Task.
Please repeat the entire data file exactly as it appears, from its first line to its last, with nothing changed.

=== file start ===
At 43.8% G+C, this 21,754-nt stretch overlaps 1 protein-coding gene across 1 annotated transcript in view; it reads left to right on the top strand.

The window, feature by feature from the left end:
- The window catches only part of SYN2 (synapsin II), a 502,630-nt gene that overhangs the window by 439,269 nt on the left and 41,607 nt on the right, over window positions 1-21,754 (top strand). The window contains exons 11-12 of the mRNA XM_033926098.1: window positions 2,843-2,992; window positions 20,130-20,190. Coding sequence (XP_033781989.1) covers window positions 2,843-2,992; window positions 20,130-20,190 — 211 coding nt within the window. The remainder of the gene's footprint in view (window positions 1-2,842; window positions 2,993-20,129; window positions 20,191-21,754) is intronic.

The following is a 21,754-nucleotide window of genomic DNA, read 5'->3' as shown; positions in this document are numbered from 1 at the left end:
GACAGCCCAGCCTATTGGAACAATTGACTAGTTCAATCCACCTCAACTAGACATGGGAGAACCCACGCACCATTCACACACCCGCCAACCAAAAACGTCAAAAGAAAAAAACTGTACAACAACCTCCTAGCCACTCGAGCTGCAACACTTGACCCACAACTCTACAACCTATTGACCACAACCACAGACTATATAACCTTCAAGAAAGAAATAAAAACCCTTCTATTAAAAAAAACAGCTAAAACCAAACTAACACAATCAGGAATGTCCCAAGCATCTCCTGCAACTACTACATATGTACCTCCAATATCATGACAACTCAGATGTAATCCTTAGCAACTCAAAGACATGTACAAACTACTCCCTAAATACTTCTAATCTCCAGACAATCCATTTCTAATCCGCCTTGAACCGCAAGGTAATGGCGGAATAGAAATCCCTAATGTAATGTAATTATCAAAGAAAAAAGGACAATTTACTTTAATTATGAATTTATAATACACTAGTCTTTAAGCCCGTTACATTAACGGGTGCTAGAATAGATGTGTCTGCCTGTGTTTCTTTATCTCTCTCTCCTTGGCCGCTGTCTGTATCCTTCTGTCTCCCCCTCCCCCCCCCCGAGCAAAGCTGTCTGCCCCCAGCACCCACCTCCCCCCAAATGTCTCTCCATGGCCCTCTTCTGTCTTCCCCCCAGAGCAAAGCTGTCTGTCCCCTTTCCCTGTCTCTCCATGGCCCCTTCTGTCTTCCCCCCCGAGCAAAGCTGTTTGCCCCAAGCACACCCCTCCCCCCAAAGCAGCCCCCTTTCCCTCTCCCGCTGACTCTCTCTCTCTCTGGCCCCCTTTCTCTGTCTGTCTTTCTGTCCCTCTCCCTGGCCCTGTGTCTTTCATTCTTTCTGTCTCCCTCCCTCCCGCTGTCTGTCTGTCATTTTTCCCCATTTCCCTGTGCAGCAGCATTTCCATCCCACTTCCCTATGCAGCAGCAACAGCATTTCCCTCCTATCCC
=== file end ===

At 43.8% G+C, this 21,754-nt stretch overlaps 1 protein-coding gene across 1 annotated transcript in view; it reads left to right on the top strand.

The window, feature by feature from the left end:
- The window catches only part of SYN2 (synapsin II), a 502,630-nt gene that overhangs the window by 439,269 nt on the left and 41,607 nt on the right, over window positions 1-21,754 (top strand). The window contains exons 11-12 of the mRNA XM_033926098.1: window positions 2,843-2,992; window positions 20,130-20,190. Coding sequence (XP_033781989.1) covers window positions 2,843-2,992; window positions 20,130-20,190 — 211 coding nt within the window. The remainder of the gene's footprint in view (window positions 1-2,842; window positions 2,993-20,129; window positions 20,191-21,754) is intronic.

The following is a 21,754-nucleotide window of genomic DNA, read 5'->3' as shown; positions in this document are numbered from 1 at the left end:
GACAGCCCAGCCTATTGGAACAATTGACTAGTTCAATCCACCTCAACTAGACATGGGAGAACCCACGCACCATTCACACACCCGCCAACCAAAAACGTCAAAAGAAAAAAACTGTACAACAACCTCCTAGCCACTCGAGCTGCAACACTTGACCCACAACTCTACAACCTATTGACCACAACCACAGACTATATAACCTTCAAGAAAGAAATAAAAACCCTTCTATTAAAAAAAACAGCTAAAACCAAACTAACACAATCAGGAATGTCCCAAGCATCTCCTGCAACTACTACATATGTACCTCCAATATCATGACAACTCAGATGTAATCCTTAGCAACTCAAAGACATGTACAAACTACTCCCTAAATACTTCTAATCTCCAGACAATCCATTTCTAATCCGCCTTGAACCGCAAGGTAATGGCGGAATAGAAATCCCTAATGTAATGTAATTATCAAAGAAAAAAGGACAATTTACTTTAATTATGAATTTATAATACACTAGTCTTTAAGCCCGTTACATTAACGGGTGCTAGAATAGATGTGTCTGCCTGTGTTTCTTTATCTCTCTCTCCTTGGCCGCTGTCTGTATCCTTCTGTCTCCCCCTCCCCCCCCCCGAGCAAAGCTGTCTGCCCCCAGCACCCACCTCCCCCCAAATGTCTCTCCATGGCCCTCTTCTGTCTTCCCCCCAGAGCAAAGCTGTCTGTCCCCTTTCCCTGTCTCTCCATGGCCCCTTCTGTCTTCCCCCCCGAGCAAAGCTGTTTGCCCCAAGCACACCCCTCCCCCCAAAGCAGCCCCCTTTCCCTCTCCCGCTGACTCTCTCTCTCTCTGGCCCCCTTTCTCTGTCTGTCTTTCTGTCCCTCTCCCTGGCCCTGTGTCTTTCATTCTTTCTGTCTCCCTCCCTCCCGCTGTCTGTCTGTCATTTTTCCCCATTTCCCTGTGCAGCAGCATTTCCATCCCACTTCCCTATGCAGCAGCAACAGCATTTCCCTCCTATCCC